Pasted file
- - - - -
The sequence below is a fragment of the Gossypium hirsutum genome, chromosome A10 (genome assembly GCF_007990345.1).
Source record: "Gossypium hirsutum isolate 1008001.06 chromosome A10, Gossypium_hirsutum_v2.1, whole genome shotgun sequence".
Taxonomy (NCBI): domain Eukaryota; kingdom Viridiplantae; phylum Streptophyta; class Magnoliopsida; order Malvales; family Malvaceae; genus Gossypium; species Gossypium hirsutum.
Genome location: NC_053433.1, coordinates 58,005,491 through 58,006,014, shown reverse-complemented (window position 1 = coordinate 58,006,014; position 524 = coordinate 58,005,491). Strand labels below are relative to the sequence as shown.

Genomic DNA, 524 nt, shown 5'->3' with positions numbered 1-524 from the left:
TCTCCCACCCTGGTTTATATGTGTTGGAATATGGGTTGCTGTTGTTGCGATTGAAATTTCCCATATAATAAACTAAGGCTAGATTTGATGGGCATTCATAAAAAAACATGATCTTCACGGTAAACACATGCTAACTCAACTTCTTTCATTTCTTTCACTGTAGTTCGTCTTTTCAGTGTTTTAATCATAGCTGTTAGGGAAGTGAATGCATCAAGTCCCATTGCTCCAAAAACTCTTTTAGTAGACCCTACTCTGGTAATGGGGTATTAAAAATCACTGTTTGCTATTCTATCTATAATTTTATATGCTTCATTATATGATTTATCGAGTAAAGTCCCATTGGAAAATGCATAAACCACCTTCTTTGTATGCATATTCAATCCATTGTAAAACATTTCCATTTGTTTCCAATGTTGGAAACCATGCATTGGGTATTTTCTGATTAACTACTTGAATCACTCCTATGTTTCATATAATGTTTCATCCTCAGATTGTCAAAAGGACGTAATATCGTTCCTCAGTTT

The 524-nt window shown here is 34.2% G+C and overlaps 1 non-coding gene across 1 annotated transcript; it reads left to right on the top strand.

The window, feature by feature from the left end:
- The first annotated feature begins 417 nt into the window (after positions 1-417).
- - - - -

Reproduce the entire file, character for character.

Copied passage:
The sequence below is a fragment of the Gossypium hirsutum genome, chromosome A10 (genome assembly GCF_007990345.1).
Source record: "Gossypium hirsutum isolate 1008001.06 chromosome A10, Gossypium_hirsutum_v2.1, whole genome shotgun sequence".
Taxonomy (NCBI): domain Eukaryota; kingdom Viridiplantae; phylum Streptophyta; class Magnoliopsida; order Malvales; family Malvaceae; genus Gossypium; species Gossypium hirsutum.
Genome location: NC_053433.1, coordinates 58,005,491 through 58,006,014, shown reverse-complemented (window position 1 = coordinate 58,006,014; position 524 = coordinate 58,005,491). Strand labels below are relative to the sequence as shown.

Genomic DNA, 524 nt, shown 5'->3' with positions numbered 1-524 from the left:
TCTCCCACCCTGGTTTATATGTGTTGGAATATGGGTTGCTGTTGTTGCGATTGAAATTTCCCATATAATAAACTAAGGCTAGATTTGATGGGCATTCATAAAAAAACATGATCTTCACGGTAAACACATGCTAACTCAACTTCTTTCATTTCTTTCACTGTAGTTCGTCTTTTCAGTGTTTTAATCATAGCTGTTAGGGAAGTGAATGCATCAAGTCCCATTGCTCCAAAAACTCTTTTAGTAGACCCTACTCTGGTAATGGGGTATTAAAAATCACTGTTTGCTATTCTATCTATAATTTTATATGCTTCATTATATGATTTATCGAGTAAAGTCCCATTGGAAAATGCATAAACCACCTTCTTTGTATGCATATTCAATCCATTGTAAAACATTTCCATTTGTTTCCAATGTTGGAAACCATGCATTGGGTATTTTCTGATTAACTACTTGAATCACTCCTATGTTTCATATAATGTTTCATCCTCAGATTGTCAAAAGGACGTAATATCGTTCCTCAGTTT

The 524-nt window shown here is 34.2% G+C and overlaps 1 non-coding gene across 1 annotated transcript; it reads left to right on the top strand.

The window, feature by feature from the left end:
- The first annotated feature begins 417 nt into the window (after positions 1-417).